By Hanna Zerr
Each year, billions of dollars in financial aid funds are distributed to a variety of college students across the country. Students at Bemidji State University are no exception with financial aid funds distributed to their accounts last Friday.
With the rising costs of tuition and fees, more students at Bemidji State University rely on financial aid to pay for college said a worker in the financial aid office.
Federal aid and institutional grants represent a large source of funding for students as well as grants from the state. In the 2015-2016 school year, students received on average $14,460—including $8,390 in grants—according to the College Board’s 2016 Trends in Higher Education report.
“I have received large amounts of money from the state and grants, as well,” said Emma Rappe, a sophomore at BSU. “If it wasn’t for those grants, I would have to take out private loans which would lead to college being more unrealistic because of how expensive it really is.”
According to the U.S Department of Education, from 2000-01 to 2010-11, the total amount of federal financial aid awarded to students across the country jumped from $64 billion to an estimated $169 billion.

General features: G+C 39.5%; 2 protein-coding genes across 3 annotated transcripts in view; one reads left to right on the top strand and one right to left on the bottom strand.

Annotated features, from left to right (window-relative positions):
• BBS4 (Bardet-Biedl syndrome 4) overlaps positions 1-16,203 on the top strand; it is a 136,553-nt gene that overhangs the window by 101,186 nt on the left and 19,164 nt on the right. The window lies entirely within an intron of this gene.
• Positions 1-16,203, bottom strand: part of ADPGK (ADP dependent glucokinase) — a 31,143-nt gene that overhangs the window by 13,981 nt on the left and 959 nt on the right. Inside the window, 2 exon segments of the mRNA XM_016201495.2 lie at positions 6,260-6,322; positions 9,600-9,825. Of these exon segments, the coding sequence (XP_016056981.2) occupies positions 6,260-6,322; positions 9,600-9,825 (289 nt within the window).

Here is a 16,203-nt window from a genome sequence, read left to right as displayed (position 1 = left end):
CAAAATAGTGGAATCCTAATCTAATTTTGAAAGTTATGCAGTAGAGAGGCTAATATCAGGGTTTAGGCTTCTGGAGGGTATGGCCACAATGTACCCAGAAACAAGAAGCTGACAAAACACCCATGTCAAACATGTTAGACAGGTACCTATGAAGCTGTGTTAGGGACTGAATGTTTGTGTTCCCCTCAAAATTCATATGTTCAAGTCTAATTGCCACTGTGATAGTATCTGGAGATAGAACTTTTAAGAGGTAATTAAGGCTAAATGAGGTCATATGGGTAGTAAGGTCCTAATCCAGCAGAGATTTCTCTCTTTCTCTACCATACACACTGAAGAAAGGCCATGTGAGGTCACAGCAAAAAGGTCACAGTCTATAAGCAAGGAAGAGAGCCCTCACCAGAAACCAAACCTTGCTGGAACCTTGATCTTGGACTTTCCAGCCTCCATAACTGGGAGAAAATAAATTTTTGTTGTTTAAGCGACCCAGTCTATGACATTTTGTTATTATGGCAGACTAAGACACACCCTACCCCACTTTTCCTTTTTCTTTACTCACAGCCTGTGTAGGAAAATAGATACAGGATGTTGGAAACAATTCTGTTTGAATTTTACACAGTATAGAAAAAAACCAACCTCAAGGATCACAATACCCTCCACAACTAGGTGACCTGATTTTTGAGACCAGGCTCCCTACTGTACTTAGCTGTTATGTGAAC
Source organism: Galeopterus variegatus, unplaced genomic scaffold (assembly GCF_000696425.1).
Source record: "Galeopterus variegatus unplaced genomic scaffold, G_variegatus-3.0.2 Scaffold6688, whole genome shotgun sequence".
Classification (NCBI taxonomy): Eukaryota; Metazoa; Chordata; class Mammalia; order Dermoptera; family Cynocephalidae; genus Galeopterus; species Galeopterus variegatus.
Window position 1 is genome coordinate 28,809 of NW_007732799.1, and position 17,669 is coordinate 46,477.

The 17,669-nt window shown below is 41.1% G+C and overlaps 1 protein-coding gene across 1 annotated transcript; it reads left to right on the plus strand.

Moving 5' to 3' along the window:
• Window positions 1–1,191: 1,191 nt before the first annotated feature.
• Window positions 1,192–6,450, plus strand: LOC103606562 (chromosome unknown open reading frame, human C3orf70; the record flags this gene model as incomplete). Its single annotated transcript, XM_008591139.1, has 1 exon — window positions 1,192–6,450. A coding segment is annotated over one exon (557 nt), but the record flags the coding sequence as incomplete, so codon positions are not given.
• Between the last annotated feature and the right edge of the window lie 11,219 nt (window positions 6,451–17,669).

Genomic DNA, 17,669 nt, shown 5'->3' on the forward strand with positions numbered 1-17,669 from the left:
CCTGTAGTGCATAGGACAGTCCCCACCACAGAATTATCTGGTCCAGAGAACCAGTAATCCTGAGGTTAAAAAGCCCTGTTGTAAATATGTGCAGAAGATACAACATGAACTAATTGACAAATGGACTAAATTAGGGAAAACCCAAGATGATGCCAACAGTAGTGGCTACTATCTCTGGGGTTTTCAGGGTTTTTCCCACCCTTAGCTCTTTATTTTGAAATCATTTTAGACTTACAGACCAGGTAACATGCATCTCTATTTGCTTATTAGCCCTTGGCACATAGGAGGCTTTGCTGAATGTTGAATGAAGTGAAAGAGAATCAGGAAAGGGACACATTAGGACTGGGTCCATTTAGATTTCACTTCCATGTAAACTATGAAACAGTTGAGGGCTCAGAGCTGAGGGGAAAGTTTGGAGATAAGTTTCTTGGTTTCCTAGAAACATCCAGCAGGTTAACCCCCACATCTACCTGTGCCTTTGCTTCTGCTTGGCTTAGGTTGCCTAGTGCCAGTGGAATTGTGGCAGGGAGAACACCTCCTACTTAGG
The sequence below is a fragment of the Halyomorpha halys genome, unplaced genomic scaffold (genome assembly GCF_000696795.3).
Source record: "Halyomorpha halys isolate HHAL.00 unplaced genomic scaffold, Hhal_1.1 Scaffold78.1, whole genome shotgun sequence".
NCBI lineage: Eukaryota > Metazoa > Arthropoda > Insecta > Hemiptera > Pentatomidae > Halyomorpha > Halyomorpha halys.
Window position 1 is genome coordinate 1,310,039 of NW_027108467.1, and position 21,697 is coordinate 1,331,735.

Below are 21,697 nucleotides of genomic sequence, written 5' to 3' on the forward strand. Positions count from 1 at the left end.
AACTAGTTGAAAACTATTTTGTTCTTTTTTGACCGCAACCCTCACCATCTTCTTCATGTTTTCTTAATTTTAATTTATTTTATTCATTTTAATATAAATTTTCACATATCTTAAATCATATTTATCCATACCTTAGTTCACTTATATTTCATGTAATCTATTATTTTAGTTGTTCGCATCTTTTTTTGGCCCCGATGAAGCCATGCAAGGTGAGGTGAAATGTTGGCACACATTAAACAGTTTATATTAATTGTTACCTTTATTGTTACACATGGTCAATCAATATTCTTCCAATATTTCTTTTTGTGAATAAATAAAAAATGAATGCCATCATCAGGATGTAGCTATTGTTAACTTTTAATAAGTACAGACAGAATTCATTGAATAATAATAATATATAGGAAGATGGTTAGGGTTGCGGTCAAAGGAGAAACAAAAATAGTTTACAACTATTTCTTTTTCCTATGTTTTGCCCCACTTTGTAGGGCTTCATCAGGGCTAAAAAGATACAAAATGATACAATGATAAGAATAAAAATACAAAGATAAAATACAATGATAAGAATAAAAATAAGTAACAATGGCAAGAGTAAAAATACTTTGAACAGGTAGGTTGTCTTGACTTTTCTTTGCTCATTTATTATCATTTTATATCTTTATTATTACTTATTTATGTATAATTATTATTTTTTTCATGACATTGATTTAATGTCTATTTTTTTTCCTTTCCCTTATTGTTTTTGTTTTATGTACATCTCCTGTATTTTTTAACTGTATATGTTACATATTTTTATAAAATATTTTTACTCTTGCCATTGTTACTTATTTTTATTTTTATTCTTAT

Though students may apply for aid, they do not always qualify. A major factor in determining financial aid is how much money a student’s parents make and variations in qualifications from state to state. Each state has its own procedure for distributing funds, and in most cases the Free Application for Federal Student Aid, FAFSA, is the way the state decides what a student does and does not qualify for.
Allyson Dahl, a junior at BSU, said that she does not qualify for FAFSA because of her parent’s income. “I don’t qualify for grants from FAFSA, but I do qualify for the loans that have no interest until after college, but with the money I use it to buy some books for school, but also go on spring break, and food.”
The future of financial aid for college students is still unclear. With rising tuition and fees, students are picking up a greater share of the college costs by taking out loans to cover the rest of the bill. Without a roaring economy, it’s unlikely that there will be a rise in financial aid for higher education causing students to continue to turn to loans to afford their education.